Comprehension Skills For an HKA, comprehension skills are very important since the MiaMia service is expected to provide efficient and accurate information. It is imperative that every HKA knows their comprehension skills and in what level. The following slides will discuss the different skills to be enhanced and tips on locating information from MiaMia resources.
Comprehension Skills Summarizing – a strategy that requires an HKA to determine the degree of importance of the information included in the text – how an HKA takes larger selections of text and reduce them to their bare essentials: the gist, the key ideas, the main points that are worth noting and remembering – involves putting the main idea(s) of one or several writers into your own words, including only the main point(s)
Comprehension Skills Sequencing – involves putting ideas or events in proper order or sequence – the identification of the components of a story, such as the beginning, middle, and end, and also to the ability to rewrite the events within a given text in the order in which they occurred – HKA must look for signal words like first, next, last, before, after, and finally to help them figure out the sequence
Comprehension Skills Inferring – involves using clues from the text, own knowledge and experience to figure out what the author is trying to tell – reading between the lines or trying to see what isn't there – HKA must fully develop this skill because not all information needed from resources are explicitly stated
Comprehension Skills Drawing Conclusions – a higher order thinking skill where an HKA is able to connect the details in a text and make an inference regarding the author's intent – entails inferring the relationship between separate situations and events – leads to the development of overall reading comprehension skills
Comprehension Skills Comparing and Contrasting – involves examining two objects, ideas, or situations to discover similarities or differences – mental cue words when comparing: liken, assimilate, similarize, liken to, compare with; make or draw a comparison, analogize, relate; metaphorize; draw a parallel; match; examine side by side, view together; weigh or measure against – mental cue words when contrasting: oppose, set in opposition, set off against, set in contrast, counterpose, note similarities and differences
Comprehension Skills Self-Questioning The ability to ask oneself questions can elicit and promote self-regulated, reflective thinking. Self-questioning that is directed towards the use of process skills offers much potential in fostering critical thinking. As HKA, this process will play a very important role because this will determine your approach in searching information. At times you may find yourself bombarded with information that you become unsure in determining which is the most accurate one. You have to ask yourself questions in order to identify the correct answer. With this process, prior knowledge or familiarity with the information will be elicited that can help direct your Internet searching, thereby gathering accurate information.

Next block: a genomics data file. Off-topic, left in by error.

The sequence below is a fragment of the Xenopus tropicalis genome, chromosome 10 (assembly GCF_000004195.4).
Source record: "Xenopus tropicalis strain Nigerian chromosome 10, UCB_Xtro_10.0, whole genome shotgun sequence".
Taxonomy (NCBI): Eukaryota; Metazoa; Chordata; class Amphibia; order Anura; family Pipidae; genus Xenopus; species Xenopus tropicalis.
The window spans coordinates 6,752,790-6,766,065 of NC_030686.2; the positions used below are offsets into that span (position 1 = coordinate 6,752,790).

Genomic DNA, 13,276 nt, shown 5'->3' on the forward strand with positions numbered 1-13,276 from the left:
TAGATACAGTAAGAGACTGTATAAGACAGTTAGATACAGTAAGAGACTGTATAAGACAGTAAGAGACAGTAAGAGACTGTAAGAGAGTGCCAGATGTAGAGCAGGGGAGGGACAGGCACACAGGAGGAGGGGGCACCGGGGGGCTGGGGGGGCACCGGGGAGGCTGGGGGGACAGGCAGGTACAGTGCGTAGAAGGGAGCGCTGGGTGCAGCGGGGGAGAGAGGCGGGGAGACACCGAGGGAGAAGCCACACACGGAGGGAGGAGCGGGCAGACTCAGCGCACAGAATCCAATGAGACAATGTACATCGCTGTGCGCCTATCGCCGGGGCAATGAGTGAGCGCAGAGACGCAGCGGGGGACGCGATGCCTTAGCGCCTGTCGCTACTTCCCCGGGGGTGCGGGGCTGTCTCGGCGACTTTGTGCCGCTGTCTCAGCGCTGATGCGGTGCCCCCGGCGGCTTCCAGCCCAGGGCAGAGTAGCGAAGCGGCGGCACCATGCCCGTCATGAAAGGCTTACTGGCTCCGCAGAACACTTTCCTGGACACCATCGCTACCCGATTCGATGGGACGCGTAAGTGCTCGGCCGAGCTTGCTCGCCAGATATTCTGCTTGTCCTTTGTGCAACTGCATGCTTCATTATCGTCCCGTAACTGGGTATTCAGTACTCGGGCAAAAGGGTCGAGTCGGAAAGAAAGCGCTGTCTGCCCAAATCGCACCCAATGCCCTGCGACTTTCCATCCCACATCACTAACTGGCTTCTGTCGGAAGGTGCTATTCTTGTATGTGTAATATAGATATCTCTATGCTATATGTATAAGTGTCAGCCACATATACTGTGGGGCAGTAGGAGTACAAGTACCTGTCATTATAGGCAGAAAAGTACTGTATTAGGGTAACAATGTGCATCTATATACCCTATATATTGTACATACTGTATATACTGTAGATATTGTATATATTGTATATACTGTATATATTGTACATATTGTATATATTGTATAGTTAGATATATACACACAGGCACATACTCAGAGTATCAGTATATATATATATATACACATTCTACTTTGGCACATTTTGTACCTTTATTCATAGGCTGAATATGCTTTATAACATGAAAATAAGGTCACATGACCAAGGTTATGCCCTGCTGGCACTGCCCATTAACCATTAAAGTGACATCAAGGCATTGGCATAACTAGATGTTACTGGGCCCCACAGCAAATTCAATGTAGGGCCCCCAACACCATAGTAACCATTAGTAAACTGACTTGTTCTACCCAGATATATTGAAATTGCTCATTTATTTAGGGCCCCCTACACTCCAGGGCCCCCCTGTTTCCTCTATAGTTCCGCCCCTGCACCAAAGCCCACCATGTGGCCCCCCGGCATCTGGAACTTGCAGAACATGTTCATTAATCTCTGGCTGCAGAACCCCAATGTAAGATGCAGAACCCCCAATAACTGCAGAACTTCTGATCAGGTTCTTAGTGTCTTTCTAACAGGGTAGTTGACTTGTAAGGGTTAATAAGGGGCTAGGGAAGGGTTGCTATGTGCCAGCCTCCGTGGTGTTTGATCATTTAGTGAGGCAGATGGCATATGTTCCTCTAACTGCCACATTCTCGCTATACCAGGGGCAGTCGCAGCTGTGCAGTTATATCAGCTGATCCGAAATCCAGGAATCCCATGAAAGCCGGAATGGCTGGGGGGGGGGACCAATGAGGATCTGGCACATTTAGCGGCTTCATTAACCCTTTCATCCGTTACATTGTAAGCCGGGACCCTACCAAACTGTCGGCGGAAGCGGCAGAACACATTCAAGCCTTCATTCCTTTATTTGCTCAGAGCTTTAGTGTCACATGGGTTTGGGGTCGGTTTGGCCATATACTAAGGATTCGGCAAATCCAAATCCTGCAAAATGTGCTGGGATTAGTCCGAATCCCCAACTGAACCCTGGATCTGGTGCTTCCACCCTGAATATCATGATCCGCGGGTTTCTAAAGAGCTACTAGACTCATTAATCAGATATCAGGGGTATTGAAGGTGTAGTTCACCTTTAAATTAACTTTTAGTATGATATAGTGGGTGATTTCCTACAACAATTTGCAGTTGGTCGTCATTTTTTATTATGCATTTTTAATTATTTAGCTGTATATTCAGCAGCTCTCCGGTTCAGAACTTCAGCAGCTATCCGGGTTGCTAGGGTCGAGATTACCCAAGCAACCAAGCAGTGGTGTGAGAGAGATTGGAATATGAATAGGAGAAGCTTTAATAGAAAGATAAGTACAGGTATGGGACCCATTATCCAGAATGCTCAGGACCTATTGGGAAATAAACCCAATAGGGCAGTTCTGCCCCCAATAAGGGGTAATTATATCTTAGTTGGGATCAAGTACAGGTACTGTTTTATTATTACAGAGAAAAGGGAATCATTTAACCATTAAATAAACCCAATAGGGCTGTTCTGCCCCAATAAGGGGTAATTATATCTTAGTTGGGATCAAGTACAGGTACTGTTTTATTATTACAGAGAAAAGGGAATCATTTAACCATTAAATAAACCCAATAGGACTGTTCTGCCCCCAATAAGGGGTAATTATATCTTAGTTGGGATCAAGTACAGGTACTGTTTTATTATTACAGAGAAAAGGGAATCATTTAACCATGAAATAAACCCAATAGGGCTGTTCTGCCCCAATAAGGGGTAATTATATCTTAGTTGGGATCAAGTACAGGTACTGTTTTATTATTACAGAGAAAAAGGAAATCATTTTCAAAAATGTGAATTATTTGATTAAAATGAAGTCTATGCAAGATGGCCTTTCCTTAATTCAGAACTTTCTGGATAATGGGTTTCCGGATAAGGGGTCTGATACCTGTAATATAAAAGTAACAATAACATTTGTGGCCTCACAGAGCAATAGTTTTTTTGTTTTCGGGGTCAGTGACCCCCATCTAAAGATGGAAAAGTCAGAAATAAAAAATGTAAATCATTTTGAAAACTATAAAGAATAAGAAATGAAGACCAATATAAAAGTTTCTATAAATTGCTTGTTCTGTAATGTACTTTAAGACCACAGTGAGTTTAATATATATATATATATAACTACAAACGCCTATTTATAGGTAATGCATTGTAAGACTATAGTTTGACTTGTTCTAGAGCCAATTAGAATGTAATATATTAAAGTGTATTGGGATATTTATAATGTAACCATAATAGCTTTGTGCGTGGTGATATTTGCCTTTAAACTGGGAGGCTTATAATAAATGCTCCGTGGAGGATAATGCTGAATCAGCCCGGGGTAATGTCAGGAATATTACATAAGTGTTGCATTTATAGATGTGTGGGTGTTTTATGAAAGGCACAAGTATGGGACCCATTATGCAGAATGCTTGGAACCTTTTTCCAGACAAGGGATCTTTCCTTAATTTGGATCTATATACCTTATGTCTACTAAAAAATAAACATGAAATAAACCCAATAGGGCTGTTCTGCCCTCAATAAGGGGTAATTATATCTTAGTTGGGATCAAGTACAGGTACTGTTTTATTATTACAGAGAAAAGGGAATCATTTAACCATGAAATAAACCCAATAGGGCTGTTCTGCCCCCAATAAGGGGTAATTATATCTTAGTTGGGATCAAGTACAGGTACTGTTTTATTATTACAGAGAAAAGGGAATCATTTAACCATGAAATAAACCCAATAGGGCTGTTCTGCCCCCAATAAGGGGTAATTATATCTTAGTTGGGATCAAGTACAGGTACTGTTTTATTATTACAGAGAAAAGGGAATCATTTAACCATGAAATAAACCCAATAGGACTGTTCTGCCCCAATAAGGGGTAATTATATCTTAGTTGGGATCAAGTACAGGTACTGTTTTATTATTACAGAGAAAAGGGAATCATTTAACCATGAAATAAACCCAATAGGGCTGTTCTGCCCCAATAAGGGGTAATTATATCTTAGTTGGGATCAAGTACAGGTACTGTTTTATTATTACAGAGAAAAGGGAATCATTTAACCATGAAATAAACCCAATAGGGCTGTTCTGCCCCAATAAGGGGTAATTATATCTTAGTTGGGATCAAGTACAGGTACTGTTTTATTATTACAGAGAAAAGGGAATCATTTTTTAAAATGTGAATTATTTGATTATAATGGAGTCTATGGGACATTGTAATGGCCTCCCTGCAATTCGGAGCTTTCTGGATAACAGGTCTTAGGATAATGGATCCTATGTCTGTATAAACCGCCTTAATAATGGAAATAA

Comprehension Skills Distinguishing Between Fact and Opinion – as HKA, you should ask yourself if the author is presenting an established fact or their personal opinion. – NOTE: Facts can be verified or checked for accuracy in other sites, while opinions cannot be verified for accuracy by some outside source. You should always give factual information. But, if the opinion is excellent according to your judgment, you can still provide info, but use Per www.abc.com.
Comprehension Skills Defining a Fact: - can be verified in reference books, official records, and so forth. - are expressed in concrete language or specific numbers - once verified, are generally agreed upon by people (check other sites that can prove that the info is a fact)
Comprehension Skills Determining an Opinion: - often expressed as comparisons (more, less, -er and -est comparisons); e.g. The painter Pablo Picasso was far more innovative than any of his contemporaries. - often expressed by adjectives (brilliant, vindictive, fair); e.g. Ronald Reagan was a convincing speaker when he read a prepared address but was not effective at press conferences. - often involves evaluation; e.g. The excellence of her science project was a model for other students. - often introduced by verbs or adverbs that suggest some doubt in the writer's mind like: > It appears she was confused. > She seems to have the qualifications for the position. > They probably used dirty tricks to win.
Comprehension Skills Notes on Opinion: Some opinions obviously deserve more attention than others. These are opinions by experts. An HKA should verify in other sites if the writer is, indeed, an expert on the matter. For example, John Galbraith or Paul Volcher can be trusted when they give opinions about the US economy since this is their expertise.
Comprehension Skills Finding the Main Idea, Important Facts, and Supporting Details – topic : broad, general theme or message of an article – main idea : key concept being expressed – details : may be major or minor that support the main idea by telling how, what, when, where, why, how much, how many Locating the topic, main idea and supporting details helps you understand the point(s) the writer is attempting to express. Identifying the relationship between these will increase your comprehension.